When a player believes he’s “running badly”, I think he should ask “Am I playing well or poorly?” and be HONEST with himself. If he’s making good decisions, his concerns should be bankroll management, game selection and getting more hands or tournaments in. If he’s making sub par decisions or doesn’t honestly know if he’s playing well or poorly, he should take the time to study, review hands and retool his game. The only player that I see on televised events consistently talking about “running bad” is Mike Matusow. Funny, most of the decisions I see him make on TV are horrible. He “runs badly”? Gee, what a shocker.

It's just business.

In contrast, I have a friend who used to be a professional blackjack player. He and his partners would look for favorable casino conditions, play basic strategy and watch for edges. When the deck was favorable, they’d press their edge as much as possible and let the math sort it out. Of course, they had downswings but there was no talk of “running bad”. They would shrug variance off as part of the business. To manage downswings, they relied on bankroll management and simply looked for MORE opportunities to put money to work with an edge. They made a great living.

In short, Hyman Roth got it right. He didn’t bitch when a good friend got shot because he knew from an early age it was the nature of the business. Hence, he avoided the mental anguish of the emotional swings of his business. Harsh? Yeah, but the applicability is there for a successful poker player. Bad beats, downswings, variance…whatever. Learn to deal with it or find another way to make a living. It’s the business we’ve chosen.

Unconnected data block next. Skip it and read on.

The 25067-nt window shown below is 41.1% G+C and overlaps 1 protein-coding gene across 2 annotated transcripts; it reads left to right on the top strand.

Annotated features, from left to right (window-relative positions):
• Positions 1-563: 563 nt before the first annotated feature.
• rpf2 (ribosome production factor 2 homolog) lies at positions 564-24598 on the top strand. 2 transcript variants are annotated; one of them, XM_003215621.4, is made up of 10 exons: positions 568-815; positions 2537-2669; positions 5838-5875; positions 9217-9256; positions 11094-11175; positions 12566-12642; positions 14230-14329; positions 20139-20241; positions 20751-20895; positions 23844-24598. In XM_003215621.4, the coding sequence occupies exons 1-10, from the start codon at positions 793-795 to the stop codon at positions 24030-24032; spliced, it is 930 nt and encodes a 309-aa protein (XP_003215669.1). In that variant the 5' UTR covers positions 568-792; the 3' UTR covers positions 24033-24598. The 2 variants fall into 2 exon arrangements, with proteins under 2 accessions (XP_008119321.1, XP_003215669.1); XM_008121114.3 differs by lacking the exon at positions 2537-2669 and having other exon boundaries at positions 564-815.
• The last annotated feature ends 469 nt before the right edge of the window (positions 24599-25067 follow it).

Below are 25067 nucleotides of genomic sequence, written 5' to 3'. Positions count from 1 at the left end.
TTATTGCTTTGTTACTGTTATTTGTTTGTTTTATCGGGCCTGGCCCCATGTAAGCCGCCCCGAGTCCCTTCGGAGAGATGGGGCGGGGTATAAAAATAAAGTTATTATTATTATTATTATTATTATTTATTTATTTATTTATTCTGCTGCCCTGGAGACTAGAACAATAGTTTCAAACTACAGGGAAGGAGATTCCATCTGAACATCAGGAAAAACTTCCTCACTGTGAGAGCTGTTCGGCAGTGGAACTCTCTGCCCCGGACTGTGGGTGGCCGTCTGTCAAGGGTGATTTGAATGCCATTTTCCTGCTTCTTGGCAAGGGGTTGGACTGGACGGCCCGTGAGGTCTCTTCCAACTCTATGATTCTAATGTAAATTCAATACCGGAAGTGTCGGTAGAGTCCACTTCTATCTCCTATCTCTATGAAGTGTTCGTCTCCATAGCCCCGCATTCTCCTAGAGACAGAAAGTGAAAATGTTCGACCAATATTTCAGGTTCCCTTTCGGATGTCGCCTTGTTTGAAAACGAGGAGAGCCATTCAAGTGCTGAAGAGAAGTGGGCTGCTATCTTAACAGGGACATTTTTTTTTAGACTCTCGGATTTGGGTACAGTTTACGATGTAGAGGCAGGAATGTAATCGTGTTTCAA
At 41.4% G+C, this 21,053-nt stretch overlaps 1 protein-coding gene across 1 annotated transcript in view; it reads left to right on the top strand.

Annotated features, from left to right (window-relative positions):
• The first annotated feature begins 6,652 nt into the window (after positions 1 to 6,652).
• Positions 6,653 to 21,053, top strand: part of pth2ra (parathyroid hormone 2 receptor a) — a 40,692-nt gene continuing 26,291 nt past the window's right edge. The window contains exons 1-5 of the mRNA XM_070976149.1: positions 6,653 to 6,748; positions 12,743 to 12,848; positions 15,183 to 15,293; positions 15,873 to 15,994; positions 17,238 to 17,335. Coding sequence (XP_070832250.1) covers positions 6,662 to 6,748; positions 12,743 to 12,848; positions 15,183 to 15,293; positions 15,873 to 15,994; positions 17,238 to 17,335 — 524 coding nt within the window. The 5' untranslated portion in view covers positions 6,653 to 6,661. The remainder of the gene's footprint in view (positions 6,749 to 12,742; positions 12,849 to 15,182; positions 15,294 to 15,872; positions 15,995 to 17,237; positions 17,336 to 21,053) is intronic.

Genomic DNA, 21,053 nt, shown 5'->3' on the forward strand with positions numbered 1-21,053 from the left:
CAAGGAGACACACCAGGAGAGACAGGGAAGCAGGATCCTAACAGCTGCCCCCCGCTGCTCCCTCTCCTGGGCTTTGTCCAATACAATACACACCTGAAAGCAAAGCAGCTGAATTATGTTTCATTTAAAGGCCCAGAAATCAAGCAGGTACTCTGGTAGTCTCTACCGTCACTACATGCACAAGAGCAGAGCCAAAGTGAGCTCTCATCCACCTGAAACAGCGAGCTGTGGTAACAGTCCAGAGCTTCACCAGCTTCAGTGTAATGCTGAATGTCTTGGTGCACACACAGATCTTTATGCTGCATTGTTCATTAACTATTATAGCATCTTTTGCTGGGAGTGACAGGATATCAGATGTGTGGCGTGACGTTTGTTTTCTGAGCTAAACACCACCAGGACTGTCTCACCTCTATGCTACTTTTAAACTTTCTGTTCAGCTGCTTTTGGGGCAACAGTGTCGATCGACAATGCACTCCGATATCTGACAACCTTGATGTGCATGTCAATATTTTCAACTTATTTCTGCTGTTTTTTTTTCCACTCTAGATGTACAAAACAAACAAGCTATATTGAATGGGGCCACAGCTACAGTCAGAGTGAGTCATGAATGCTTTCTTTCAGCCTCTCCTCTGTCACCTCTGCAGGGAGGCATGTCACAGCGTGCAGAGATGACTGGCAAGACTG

Edmond


Postscript...

* In the movie Glengarry Glen Ross, there’s a scene in which Blake (played by Alec Baldwin) is sent in to kick a group of under-performing salesman into gear. For most of the movie, the salesmen bemoan the working conditions, the lifestyle and the quality of the leads they get from headquarters. Blake will have none of it.

It’s a great scene with classic lines and must see viewing for anyone in any kind of sales. If you haven’t quoted “Put down that coffee. Coffee is for CLOSERS only.”, you need to find a spot for it!

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Comments

Mr_Taterhead says

All I can say is "Variance is a B" and why does it always seem that all 20 of the 100 hands that KK < 8-7o happen within 20 minutes of one another? For goodness sake can the poker Gods just spread them out a little.

Great...now I am sure the little munchkins living inside my computer are going to turn my DOOMSWITCH on.

Thanks, Edmond. I blame you.

09/17/07

xxrod17xx says

I don't get a chance to read many blogs and this is my first of yours, it is very well done and will become a part of my day for sure.

09/26/07